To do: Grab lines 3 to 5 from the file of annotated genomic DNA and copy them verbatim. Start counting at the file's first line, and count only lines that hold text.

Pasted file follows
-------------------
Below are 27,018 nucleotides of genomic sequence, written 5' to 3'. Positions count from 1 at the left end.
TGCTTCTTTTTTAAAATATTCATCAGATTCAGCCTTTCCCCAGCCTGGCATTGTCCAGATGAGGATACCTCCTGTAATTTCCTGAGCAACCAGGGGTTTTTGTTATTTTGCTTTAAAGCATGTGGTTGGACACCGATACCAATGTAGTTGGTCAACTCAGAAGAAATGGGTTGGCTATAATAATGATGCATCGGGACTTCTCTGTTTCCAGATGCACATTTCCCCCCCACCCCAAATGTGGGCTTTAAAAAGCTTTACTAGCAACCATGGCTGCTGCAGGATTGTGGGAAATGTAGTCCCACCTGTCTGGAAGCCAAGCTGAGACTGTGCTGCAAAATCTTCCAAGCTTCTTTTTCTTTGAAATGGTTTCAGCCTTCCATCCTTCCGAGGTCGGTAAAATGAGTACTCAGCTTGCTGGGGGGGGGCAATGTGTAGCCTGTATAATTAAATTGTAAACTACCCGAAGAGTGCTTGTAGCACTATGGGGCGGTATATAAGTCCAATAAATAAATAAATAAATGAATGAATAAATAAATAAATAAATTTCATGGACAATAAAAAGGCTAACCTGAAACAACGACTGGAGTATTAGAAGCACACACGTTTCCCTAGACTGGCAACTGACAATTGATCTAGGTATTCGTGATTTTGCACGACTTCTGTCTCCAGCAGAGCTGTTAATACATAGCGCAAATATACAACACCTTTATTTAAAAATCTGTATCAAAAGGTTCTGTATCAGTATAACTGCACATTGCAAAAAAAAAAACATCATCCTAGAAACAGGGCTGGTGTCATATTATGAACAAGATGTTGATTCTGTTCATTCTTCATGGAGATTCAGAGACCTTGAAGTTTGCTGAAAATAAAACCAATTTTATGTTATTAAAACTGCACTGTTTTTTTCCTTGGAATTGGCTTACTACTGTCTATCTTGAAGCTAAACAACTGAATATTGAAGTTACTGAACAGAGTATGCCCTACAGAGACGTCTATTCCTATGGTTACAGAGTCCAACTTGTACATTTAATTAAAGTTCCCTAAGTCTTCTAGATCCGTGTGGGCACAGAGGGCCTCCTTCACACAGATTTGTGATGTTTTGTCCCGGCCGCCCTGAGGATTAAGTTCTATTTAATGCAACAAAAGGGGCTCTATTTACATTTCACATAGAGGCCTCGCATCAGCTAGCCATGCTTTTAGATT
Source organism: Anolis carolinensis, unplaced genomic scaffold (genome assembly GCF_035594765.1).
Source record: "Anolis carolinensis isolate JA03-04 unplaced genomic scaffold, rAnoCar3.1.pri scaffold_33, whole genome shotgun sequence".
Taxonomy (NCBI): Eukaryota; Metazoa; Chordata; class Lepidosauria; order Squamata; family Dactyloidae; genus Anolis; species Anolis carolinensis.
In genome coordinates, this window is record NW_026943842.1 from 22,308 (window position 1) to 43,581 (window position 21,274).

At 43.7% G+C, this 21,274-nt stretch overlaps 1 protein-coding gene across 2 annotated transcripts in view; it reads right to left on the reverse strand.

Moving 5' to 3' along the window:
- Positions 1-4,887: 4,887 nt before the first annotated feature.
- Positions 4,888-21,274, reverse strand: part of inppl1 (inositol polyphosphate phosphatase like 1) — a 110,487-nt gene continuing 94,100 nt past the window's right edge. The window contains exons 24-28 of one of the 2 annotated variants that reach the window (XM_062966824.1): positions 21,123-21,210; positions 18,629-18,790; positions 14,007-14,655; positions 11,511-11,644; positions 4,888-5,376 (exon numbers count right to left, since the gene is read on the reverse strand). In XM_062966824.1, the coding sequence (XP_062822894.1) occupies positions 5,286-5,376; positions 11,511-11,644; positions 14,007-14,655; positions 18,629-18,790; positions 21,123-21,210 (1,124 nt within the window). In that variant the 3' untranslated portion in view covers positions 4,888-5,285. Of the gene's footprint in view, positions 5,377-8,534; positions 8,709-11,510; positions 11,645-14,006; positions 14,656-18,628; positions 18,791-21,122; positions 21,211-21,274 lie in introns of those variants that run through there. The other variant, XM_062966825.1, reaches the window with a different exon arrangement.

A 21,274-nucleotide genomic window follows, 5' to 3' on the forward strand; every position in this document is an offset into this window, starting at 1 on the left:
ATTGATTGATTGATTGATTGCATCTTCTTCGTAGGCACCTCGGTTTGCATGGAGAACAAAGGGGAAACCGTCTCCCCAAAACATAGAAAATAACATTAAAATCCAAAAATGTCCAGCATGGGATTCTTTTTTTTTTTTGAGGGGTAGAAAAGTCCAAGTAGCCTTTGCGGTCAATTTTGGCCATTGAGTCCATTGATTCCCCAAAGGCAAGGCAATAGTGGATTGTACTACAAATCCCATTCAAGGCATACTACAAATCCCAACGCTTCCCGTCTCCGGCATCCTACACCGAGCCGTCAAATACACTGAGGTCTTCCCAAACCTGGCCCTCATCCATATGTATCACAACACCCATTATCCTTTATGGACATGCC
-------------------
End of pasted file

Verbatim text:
Source organism: Anolis carolinensis, unplaced genomic scaffold (genome assembly GCF_035594765.1).
Source record: "Anolis carolinensis isolate JA03-04 unplaced genomic scaffold, rAnoCar3.1.pri scaffold_33, whole genome shotgun sequence".
Taxonomy (NCBI): Eukaryota; Metazoa; Chordata; class Lepidosauria; order Squamata; family Dactyloidae; genus Anolis; species Anolis carolinensis.